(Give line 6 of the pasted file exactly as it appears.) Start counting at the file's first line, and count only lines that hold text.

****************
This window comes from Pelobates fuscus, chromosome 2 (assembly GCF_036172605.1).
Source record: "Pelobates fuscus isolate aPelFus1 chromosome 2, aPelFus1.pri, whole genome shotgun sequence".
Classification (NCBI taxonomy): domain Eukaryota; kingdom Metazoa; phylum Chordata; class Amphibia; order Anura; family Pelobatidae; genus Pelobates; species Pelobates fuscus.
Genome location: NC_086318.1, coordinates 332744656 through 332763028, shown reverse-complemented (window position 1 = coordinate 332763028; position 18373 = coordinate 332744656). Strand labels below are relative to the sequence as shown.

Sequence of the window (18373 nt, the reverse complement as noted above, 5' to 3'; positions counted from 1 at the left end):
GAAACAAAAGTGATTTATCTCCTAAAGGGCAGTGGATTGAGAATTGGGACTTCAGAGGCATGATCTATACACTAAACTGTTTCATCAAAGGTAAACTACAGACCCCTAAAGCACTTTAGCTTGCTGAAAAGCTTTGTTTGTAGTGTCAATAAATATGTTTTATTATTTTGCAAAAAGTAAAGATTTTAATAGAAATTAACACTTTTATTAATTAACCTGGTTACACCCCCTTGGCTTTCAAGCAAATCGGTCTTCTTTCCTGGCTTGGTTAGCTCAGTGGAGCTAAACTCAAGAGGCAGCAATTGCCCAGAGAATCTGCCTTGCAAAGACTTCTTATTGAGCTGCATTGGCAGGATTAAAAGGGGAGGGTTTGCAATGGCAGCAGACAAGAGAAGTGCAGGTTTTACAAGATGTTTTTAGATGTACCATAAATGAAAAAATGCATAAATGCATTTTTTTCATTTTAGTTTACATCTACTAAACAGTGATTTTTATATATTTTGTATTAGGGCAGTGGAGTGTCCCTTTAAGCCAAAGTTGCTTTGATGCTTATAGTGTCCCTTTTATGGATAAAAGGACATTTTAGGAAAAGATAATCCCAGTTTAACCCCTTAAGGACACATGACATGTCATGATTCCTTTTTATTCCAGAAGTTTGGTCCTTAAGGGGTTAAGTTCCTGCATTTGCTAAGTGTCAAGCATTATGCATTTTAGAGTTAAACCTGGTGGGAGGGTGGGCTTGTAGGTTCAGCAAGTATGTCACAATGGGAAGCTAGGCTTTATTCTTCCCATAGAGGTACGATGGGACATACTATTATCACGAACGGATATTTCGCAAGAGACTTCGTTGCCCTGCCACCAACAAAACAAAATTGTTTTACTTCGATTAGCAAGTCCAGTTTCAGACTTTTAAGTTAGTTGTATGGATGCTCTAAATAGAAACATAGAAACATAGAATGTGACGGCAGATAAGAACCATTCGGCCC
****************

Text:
GAAACAAAAGTGATTTATCTCCTAAAGGGCAGTGGATTGAGAATTGGGACTTCAGAGGCATGATCTATACACTAAACTGTTTCATCAAAGGTAAACTACAGACCCCTAAAGCACTTTAGCTTGCTGAAAAGCTTTGTTTGTAGTGTCAATAAATATGTTTTATTATTTTGCAAAAAGTAAAGATTTTAATAGAAATTAACACTTTTATTAATTAACCTGGTTACACCCCCTTGGCTTTCAAGCAAATCGGTCTTCTTTCCTGGCTTGGTTAGCTCAGTGGAGCTAAACTCAAGAGGCAGCAATTGCCCAGAGAATCTGCCTTGCAAAGACTTCTTATTGAGCTGCATTGGCAGGATTAAAAGGGGAGGGTTTGCAATGGCAGCAGACAAGAGAAGTGCAGGTTTTACAAGATGTTTTTAGATGTACCATAAATGAAAAAATGCATAAATGCATTTTTTTCATTTTAGTTTACATCTACTAAACAGTGATTTTTATATATTTTGTATTAGGGCAGTGGAGTGTCCCTTTAAGCCAAAGTTGCTTTGATGCTTATAGTGTCCCTTTTATGGATAAAAGGACATTTTAGGAAAAGATAATCCCAGTTTAACCCCTTAAGGACACATGACATGTCATGATTCCTTTTTATTCCAGAAGTTTGGTCCTTAAGGGGTTAAGTTCCTGCATTTGCTAAGTGTCAAGCATTATGCATTTTAGAGTTAAACCTGGTGGGAGGGTGGGCTTGTAGGTTCAGCAAGTATGTCACAATGGGAAGCTAGGCTTTATTCTTCCCATAGAGGTACGATGGGACATACTATTATCACGAACGGATATTTCGCAAGAGACTTCGTTGCCCTGCCACCAACAAAACAAAATTGTTTTACTTCGATTAGCAAGTCCAGTTTCAGACTTTTAAGTTAGTTGTATGGATGCTCTAAATAGAAACATAGAAACATAGAATGTGACGGCAGATAAGAACCATTCGGCCC